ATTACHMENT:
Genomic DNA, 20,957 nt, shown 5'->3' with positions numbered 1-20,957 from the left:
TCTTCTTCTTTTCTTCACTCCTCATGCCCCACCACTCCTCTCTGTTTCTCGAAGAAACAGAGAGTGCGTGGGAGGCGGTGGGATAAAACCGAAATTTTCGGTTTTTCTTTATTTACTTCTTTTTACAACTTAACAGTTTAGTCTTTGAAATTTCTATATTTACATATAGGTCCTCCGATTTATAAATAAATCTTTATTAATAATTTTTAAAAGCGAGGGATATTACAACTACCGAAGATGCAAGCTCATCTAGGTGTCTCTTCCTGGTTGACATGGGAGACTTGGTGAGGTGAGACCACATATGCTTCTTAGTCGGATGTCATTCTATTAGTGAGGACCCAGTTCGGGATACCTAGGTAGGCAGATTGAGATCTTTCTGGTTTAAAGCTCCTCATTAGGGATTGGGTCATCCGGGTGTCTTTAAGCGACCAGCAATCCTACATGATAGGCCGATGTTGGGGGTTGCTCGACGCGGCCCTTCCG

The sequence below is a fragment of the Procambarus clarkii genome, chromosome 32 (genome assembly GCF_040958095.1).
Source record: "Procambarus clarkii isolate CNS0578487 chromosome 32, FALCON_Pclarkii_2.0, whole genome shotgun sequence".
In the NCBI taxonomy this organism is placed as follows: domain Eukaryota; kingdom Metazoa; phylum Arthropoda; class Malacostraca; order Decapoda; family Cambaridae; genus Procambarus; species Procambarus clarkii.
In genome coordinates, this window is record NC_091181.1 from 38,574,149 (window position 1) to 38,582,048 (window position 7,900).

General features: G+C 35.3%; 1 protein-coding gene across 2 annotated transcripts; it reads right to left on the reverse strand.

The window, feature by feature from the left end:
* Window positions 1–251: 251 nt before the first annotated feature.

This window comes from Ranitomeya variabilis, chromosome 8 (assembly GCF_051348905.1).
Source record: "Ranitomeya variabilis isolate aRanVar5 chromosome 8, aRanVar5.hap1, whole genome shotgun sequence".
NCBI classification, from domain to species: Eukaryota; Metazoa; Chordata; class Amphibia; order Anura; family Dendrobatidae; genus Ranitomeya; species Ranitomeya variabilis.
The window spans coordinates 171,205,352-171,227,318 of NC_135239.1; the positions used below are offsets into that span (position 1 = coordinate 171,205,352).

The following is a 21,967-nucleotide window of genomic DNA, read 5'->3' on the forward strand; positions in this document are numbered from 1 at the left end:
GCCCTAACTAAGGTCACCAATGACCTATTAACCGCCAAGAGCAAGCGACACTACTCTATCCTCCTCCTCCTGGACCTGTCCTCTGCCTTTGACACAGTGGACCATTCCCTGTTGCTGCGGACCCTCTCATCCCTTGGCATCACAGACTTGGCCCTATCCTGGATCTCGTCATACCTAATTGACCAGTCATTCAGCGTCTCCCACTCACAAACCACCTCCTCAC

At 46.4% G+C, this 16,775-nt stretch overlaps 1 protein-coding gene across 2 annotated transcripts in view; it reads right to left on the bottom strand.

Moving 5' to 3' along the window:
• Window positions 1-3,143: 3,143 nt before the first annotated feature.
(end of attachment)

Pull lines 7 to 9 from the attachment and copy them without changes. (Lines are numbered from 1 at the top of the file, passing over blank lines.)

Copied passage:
General features: G+C 35.3%; 1 protein-coding gene across 2 annotated transcripts; it reads right to left on the reverse strand.

The window, feature by feature from the left end:
* Window positions 1–251: 251 nt before the first annotated feature.